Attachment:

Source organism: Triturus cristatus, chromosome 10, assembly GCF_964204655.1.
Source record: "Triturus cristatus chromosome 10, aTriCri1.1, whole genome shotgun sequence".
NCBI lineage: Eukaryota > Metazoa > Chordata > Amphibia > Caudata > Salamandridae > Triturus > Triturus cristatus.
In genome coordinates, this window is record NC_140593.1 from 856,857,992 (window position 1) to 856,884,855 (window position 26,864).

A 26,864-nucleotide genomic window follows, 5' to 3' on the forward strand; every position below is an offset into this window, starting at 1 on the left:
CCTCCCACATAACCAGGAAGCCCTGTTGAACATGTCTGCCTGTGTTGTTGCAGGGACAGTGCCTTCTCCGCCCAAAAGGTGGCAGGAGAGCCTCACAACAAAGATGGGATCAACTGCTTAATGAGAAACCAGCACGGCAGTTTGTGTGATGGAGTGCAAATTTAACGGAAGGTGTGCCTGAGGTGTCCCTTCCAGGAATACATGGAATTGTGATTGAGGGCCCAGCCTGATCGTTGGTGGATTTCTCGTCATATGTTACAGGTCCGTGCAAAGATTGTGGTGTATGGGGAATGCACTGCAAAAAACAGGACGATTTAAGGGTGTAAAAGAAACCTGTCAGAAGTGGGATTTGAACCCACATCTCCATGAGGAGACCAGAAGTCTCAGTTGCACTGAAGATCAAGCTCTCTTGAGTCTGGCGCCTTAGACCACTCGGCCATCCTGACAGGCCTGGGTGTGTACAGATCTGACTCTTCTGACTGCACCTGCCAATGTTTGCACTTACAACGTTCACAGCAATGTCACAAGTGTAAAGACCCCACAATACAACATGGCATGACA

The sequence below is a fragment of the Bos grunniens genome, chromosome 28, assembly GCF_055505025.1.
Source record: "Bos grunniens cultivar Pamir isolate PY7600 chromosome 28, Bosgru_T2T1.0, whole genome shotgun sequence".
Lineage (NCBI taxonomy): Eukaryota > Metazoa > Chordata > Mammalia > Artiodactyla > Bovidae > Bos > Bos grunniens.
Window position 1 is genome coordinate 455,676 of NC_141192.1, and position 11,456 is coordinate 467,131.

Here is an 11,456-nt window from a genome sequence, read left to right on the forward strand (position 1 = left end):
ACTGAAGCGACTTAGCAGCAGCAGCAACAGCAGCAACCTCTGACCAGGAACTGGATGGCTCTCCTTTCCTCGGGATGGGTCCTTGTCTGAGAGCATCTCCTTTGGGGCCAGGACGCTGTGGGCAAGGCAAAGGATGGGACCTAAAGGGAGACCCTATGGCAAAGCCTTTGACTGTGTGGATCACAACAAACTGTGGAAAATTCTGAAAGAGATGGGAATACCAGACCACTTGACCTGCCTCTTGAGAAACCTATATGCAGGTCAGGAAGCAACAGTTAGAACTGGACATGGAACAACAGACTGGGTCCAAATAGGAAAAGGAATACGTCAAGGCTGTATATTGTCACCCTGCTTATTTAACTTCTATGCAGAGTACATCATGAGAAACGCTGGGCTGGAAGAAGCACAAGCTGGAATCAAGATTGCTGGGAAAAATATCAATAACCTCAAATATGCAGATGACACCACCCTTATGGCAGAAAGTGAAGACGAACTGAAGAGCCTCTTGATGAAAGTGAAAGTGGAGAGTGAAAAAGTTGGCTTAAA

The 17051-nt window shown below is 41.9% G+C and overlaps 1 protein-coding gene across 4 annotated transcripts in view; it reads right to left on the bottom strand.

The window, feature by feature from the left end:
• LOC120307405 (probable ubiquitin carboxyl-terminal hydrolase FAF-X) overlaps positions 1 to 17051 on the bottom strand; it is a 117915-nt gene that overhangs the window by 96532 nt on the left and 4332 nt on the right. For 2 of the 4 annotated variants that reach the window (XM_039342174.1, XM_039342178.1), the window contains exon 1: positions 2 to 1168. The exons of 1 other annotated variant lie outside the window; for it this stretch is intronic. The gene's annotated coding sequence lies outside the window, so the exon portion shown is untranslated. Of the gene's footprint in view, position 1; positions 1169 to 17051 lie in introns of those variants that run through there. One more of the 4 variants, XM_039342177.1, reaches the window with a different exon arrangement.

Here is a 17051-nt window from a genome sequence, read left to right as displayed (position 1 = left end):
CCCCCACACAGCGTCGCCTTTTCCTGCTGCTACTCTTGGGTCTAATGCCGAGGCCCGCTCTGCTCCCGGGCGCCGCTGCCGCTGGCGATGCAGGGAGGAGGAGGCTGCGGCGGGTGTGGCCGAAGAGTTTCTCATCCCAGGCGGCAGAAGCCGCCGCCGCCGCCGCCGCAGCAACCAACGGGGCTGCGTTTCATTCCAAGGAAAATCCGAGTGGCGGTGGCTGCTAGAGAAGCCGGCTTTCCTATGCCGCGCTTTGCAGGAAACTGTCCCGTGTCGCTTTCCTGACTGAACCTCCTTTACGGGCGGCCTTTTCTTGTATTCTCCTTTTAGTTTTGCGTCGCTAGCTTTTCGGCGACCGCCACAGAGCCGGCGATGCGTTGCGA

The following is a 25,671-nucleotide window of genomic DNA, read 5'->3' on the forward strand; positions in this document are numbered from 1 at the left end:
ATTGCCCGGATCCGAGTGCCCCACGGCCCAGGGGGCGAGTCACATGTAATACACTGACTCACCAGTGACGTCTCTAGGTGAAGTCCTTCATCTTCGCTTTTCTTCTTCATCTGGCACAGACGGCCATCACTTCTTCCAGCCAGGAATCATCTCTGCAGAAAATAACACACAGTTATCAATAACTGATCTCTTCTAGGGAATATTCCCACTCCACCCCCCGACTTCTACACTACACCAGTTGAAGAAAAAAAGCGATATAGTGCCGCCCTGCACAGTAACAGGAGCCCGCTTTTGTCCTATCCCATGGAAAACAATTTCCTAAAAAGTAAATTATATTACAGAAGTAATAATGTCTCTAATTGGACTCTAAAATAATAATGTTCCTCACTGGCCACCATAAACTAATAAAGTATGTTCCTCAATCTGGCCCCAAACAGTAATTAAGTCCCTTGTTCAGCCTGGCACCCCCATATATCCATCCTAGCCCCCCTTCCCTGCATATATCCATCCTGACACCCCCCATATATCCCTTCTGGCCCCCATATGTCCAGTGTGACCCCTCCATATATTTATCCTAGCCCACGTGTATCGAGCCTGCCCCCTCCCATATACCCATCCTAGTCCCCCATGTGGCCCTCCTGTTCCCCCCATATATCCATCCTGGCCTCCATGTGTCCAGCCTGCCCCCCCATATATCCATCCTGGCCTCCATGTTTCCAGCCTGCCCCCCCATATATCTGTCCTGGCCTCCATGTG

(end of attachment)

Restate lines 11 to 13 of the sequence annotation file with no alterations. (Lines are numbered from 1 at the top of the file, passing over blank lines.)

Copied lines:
Here is an 11,456-nt window from a genome sequence, read left to right on the forward strand (position 1 = left end):
ACTGAAGCGACTTAGCAGCAGCAGCAACAGCAGCAACCTCTGACCAGGAACTGGATGGCTCTCCTTTCCTCGGGATGGGTCCTTGTCTGAGAGCATCTCCTTTGGGGCCAGGACGCTGTGGGCAAGGCAAAGGATGGGACCTAAAGGGAGACCCTATGGCAAAGCCTTTGACTGTGTGGATCACAACAAACTGTGGAAAATTCTGAAAGAGATGGGAATACCAGACCACTTGACCTGCCTCTTGAGAAACCTATATGCAGGTCAGGAAGCAACAGTTAGAACTGGACATGGAACAACAGACTGGGTCCAAATAGGAAAAGGAATACGTCAAGGCTGTATATTGTCACCCTGCTTATTTAACTTCTATGCAGAGTACATCATGAGAAACGCTGGGCTGGAAGAAGCACAAGCTGGAATCAAGATTGCTGGGAAAAATATCAATAACCTCAAATATGCAGATGACACCACCCTTATGGCAGAAAGTGAAGACGAACTGAAGAGCCTCTTGATGAAAGTGAAAGTGGAGAGTGAAAAAGTTGGCTTAAA

The 17051-nt window shown below is 41.9% G+C and overlaps 1 protein-coding gene across 4 annotated transcripts in view; it reads right to left on the bottom strand.